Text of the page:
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Metabolism. 1993 Jun;42(6):786-9.

Evidence that suppression of insulin secretion by insulin itself is neurally mediated.

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Division of Endocrinology and Metabolism, Temple University School of Medicine, Philadelphia, PA.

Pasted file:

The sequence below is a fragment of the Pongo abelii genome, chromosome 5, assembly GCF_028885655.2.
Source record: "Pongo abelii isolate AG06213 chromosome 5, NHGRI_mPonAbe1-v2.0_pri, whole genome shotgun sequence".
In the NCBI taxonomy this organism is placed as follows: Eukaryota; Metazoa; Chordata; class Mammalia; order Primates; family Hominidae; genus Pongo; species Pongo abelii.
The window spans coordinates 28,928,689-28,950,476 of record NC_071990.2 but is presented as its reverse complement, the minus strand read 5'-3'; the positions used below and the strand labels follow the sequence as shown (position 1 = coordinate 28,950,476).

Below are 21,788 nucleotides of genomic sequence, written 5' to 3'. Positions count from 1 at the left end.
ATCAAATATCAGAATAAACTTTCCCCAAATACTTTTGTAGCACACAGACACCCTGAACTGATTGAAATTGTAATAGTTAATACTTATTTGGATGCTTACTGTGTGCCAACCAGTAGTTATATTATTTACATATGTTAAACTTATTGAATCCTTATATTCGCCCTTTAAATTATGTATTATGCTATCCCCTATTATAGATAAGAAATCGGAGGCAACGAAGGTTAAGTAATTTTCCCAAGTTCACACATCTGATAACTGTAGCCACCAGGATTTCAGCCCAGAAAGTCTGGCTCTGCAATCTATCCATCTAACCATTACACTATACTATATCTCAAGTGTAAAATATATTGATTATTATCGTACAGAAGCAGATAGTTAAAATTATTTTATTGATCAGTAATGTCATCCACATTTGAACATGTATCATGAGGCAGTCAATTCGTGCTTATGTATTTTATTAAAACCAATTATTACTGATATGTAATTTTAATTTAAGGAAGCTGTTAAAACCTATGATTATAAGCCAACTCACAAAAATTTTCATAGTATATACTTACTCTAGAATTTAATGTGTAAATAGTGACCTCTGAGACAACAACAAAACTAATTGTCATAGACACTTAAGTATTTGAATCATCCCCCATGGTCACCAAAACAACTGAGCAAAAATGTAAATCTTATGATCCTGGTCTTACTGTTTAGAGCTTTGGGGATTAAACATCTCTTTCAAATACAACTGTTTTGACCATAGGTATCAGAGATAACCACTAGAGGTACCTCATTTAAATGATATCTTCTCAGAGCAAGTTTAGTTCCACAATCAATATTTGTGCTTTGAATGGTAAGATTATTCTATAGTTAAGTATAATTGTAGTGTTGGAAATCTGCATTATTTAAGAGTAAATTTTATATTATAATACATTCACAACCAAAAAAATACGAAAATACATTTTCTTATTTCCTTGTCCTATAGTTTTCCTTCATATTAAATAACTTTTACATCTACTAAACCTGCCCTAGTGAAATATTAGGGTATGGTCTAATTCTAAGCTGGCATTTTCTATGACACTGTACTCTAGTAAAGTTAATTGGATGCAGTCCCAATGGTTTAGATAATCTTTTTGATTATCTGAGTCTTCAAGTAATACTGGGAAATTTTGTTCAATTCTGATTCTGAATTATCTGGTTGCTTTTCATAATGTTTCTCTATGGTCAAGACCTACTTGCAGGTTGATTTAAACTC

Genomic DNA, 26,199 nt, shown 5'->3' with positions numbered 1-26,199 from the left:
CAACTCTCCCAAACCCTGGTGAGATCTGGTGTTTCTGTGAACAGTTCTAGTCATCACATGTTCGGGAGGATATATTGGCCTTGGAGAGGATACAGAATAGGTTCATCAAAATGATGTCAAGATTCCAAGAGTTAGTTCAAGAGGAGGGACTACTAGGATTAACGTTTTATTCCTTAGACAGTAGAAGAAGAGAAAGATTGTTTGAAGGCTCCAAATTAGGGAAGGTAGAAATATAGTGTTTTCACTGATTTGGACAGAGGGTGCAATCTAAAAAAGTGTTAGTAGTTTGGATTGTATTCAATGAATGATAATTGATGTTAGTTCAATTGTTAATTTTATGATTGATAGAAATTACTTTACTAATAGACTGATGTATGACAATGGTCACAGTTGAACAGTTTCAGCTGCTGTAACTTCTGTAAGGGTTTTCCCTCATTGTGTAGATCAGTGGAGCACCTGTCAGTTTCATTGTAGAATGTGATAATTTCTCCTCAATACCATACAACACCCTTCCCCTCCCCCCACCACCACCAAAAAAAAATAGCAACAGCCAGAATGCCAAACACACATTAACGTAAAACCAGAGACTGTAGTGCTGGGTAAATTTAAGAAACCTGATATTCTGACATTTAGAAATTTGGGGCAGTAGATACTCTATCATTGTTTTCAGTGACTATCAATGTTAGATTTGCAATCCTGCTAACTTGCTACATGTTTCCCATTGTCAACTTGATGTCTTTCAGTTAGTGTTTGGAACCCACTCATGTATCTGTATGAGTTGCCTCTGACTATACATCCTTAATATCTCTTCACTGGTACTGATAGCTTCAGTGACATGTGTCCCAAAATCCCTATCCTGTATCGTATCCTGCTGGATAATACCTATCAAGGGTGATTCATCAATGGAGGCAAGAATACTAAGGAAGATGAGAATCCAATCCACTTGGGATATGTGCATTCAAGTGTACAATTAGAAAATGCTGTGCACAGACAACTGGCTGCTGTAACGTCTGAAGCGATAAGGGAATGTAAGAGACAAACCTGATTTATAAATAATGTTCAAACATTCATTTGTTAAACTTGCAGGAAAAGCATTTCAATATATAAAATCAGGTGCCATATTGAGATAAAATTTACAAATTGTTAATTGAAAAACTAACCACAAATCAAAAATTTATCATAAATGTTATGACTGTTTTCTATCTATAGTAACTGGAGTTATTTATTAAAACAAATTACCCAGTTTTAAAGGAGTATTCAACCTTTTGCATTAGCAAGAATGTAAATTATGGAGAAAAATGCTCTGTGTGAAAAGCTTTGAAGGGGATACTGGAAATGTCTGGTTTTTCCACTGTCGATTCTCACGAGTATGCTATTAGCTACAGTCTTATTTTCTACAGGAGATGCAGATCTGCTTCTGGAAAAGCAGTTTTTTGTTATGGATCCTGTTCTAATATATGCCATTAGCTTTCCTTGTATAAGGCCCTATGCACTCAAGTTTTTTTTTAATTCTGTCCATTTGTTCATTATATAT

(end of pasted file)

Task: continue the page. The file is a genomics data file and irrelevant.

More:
We examined the mechanism by which an increase in blood insulin concentration inhibits insulin secretion by the pancreas. To this end, we determined plasma C-peptide concentrations during euglycemic-hyperinsulinemic (approximately 500 pmol/L) clamps in five patients with insulin-dependent diabetes mellitus (IDDM) after combined pancreas and kidney (P/K) transplantation, in five nondiabetic patients after kidney transplantation (K), and in six normal control subjects. Hyperinsulinemia decreased C-peptide concentrations in K patients (by 60%, P < .01) and controls (by 35%, P < .05), but not in P/K patients (653 +/- 115 v 702 +/- 197 pmol/L before and after 4 hours of hyperinsulinemia, respectively). The main difference between K patients and controls and P/K patients was that the pancreas in K patients and controls was innervated, whereas the transplanted pancreas of K/P patients was denervated. The data therefore suggested that the inhibition of pancreatic insulin secretion by hyperinsulinemia was neurally mediated.

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